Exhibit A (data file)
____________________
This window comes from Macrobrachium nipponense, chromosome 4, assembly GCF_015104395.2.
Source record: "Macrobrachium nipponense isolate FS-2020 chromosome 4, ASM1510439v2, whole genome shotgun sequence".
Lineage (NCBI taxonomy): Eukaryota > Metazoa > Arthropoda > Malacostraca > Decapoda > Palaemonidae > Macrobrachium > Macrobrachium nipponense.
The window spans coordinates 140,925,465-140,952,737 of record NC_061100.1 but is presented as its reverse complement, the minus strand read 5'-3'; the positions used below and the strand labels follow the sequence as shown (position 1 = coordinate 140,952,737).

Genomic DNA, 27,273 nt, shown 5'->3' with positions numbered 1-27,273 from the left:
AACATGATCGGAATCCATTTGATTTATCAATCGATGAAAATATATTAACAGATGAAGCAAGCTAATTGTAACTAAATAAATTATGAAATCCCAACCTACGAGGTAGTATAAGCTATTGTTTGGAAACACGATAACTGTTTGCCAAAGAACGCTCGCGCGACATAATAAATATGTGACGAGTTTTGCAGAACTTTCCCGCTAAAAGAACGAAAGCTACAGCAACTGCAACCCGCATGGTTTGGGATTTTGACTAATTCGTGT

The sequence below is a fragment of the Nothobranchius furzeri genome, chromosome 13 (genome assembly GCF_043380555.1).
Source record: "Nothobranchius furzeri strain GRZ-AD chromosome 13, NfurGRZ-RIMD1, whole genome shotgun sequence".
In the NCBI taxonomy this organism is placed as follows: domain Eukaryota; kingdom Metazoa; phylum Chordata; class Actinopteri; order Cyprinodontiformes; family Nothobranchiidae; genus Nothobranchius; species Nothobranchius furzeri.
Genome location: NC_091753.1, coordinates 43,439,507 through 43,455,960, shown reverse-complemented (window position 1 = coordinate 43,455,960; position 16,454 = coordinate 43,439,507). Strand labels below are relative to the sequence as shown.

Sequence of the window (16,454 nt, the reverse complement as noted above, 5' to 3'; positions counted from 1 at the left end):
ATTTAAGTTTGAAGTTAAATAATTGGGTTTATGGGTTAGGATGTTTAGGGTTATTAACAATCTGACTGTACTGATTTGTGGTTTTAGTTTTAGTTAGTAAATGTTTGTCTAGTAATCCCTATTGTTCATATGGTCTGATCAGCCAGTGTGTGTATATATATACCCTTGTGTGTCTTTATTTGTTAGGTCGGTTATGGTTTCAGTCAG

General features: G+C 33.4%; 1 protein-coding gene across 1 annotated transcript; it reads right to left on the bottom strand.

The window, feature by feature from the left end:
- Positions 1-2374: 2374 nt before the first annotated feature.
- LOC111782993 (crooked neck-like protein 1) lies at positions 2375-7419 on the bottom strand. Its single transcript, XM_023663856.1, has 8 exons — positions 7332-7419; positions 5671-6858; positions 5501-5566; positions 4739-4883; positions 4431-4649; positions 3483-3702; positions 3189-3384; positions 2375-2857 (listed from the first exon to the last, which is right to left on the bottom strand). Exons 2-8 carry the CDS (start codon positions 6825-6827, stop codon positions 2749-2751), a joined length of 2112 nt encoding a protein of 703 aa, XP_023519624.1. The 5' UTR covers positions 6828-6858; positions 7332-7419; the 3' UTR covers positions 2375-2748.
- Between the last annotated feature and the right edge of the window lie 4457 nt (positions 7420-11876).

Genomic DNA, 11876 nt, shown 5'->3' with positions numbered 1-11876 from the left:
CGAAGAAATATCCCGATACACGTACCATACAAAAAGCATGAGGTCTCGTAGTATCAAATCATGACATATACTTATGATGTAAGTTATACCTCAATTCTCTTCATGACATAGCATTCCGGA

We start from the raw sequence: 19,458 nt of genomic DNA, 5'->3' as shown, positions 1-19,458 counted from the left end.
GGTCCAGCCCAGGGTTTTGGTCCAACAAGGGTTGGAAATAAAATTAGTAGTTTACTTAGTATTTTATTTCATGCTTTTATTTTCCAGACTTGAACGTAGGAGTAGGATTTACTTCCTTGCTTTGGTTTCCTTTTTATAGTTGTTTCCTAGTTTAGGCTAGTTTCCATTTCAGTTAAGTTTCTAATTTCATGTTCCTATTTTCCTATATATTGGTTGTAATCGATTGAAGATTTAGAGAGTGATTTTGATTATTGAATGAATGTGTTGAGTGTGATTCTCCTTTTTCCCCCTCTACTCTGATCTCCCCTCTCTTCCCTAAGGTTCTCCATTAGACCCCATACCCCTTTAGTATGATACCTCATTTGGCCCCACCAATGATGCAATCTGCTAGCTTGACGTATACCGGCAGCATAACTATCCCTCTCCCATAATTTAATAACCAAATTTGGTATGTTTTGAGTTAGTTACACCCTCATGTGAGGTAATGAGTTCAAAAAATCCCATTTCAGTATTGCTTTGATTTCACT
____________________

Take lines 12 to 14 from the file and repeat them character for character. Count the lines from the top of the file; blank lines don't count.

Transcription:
ATTTAAGTTTGAAGTTAAATAATTGGGTTTATGGGTTAGGATGTTTAGGGTTATTAACAATCTGACTGTACTGATTTGTGGTTTTAGTTTTAGTTAGTAAATGTTTGTCTAGTAATCCCTATTGTTCATATGGTCTGATCAGCCAGTGTGTGTATATATATACCCTTGTGTGTCTTTATTTGTTAGGTCGGTTATGGTTTCAGTCAG

General features: G+C 33.4%; 1 protein-coding gene across 1 annotated transcript; it reads right to left on the bottom strand.

The window, feature by feature from the left end: